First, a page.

In June 2019, there was a Twitter backlash against the Black Hat security conference and its decision to confirm Rep. Will Hurd (R-Tx.) as a keynote speaker. Black Hat is a technology event series founded in 1997. Many within the national security and cybersecurity fields, along with many long-time attendees, voiced their disgust that Black Hat would choose to highlight Hurd given his pro-life convictions and voting record. Black Hat decided to rescind the invitation, bowing to public pressure.
While the issues of abortion and cybersecurity seem to be separate, the canceling of Hurd’s keynote is a prime example of a phenomenon in our society called “cancel culture.” This happens when a group seeks to cancel someone or something often based on a single disqualifying factor. These factors can be as simple as a past tweet or article, or as large as a deeply held religious or social belief. Those who seek to cancel someone will use anything to silence any dissenting opinion or thought, which leads to a breakdown of civil discourse and a weakening of our social fabric.
Unfortunately, cancel culture is the norm now. In our society, one’s position on an unrelated issue can lead to a fallout. Even one tweet or offhand comment has the potential to ruin one’s career or family, especially in the hands of those who are seeking to discredit someone.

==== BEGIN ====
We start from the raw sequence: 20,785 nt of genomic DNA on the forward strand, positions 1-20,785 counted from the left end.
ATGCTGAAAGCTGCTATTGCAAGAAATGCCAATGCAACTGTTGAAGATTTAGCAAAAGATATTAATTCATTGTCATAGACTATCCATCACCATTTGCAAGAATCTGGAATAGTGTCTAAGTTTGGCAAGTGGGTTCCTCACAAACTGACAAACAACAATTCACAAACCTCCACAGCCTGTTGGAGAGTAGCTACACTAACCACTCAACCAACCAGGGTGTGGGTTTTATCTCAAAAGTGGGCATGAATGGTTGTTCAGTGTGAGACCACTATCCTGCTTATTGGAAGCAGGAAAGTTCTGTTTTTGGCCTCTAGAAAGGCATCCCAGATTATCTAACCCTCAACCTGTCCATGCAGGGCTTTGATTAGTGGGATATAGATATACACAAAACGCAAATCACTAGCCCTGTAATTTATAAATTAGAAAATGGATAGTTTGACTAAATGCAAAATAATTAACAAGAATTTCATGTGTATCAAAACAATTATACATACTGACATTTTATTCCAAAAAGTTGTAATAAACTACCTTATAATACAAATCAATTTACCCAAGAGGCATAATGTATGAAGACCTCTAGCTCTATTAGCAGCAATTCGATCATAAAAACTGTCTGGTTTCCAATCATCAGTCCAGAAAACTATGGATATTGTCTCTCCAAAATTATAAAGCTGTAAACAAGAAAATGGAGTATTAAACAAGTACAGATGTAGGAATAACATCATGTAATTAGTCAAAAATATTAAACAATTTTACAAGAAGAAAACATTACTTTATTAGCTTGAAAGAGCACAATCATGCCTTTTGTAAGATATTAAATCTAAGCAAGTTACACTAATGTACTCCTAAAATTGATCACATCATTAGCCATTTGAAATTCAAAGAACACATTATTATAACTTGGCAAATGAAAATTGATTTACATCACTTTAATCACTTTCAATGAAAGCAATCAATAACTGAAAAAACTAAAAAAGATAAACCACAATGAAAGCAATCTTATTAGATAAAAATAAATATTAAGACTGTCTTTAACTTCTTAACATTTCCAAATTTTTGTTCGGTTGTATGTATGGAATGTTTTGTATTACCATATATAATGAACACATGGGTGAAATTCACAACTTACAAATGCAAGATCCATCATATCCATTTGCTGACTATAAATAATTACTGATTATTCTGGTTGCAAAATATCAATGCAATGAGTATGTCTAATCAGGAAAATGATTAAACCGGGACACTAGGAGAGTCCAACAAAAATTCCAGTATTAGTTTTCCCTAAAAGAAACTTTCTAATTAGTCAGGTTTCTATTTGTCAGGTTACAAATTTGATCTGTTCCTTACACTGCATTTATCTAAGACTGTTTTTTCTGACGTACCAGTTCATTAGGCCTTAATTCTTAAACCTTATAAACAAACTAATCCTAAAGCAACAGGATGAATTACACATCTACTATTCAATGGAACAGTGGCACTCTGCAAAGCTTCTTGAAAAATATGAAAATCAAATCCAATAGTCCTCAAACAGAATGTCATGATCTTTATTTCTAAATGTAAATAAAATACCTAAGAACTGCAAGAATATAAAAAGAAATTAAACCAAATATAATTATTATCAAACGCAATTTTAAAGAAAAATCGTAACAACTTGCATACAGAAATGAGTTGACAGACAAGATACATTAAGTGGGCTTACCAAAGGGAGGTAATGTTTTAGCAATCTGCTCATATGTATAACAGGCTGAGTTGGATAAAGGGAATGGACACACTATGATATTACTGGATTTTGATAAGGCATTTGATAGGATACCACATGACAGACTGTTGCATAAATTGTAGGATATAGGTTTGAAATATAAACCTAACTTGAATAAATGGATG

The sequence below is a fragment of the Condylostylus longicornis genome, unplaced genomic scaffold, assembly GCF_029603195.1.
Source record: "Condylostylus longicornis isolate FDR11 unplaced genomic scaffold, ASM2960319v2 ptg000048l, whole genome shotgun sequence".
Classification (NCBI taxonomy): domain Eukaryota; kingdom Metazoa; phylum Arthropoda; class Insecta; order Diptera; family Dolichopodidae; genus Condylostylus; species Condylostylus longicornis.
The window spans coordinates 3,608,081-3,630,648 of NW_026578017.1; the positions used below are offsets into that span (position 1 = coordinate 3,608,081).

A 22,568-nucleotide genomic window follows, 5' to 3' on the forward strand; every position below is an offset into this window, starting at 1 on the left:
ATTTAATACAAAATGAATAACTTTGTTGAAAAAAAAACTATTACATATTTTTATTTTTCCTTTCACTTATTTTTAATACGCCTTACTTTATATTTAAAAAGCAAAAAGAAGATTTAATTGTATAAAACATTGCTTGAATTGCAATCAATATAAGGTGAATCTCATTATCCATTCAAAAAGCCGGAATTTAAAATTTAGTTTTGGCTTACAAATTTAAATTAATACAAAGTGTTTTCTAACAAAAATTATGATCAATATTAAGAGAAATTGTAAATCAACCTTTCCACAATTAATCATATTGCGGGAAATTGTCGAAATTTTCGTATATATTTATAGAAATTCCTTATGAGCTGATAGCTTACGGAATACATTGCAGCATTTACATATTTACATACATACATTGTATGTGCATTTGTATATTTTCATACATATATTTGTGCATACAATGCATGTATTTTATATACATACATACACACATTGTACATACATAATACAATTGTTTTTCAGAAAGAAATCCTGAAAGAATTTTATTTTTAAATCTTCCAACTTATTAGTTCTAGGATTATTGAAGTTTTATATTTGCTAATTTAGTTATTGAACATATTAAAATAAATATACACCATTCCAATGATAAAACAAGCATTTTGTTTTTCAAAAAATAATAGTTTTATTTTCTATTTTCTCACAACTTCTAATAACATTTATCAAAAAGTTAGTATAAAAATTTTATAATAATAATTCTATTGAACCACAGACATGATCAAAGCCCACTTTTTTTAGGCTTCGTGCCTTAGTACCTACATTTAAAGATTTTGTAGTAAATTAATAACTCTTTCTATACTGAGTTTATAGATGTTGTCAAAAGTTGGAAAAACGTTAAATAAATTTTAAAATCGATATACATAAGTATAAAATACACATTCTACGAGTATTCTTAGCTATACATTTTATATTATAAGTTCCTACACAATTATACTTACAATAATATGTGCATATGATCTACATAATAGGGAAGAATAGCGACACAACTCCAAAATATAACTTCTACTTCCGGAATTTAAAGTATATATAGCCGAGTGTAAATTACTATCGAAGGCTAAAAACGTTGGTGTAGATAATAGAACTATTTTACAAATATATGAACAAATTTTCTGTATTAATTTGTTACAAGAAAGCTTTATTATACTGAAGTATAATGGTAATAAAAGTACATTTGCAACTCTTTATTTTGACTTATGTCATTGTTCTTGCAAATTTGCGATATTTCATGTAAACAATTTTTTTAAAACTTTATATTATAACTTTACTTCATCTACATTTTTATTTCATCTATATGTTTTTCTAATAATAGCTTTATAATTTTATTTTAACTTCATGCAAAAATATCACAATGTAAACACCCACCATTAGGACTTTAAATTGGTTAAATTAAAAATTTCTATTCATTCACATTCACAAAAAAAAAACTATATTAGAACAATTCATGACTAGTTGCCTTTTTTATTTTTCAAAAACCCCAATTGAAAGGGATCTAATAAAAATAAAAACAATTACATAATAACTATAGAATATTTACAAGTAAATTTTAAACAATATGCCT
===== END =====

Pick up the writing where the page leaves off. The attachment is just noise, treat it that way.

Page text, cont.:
Interesting technology stories
European Union leaders are considering a ban on the use of facial recognition in public spaces for up to five years until safeguards to mitigate the technology’s risks are in place, according to a draft document obtained by POLITICO.
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What if I told you that as we lurch from crisis to crisis there is a slow-building, bipartisan movement to engage in one of most significant acts of censorship in modern American history?
The Amazon billionaire Jeff Bezos had his mobile phone “hacked” in 2018 after receiving a WhatsApp message that had apparently been sent from the personal account of the crown prince of Saudi Arabia, sources have told the Guardian.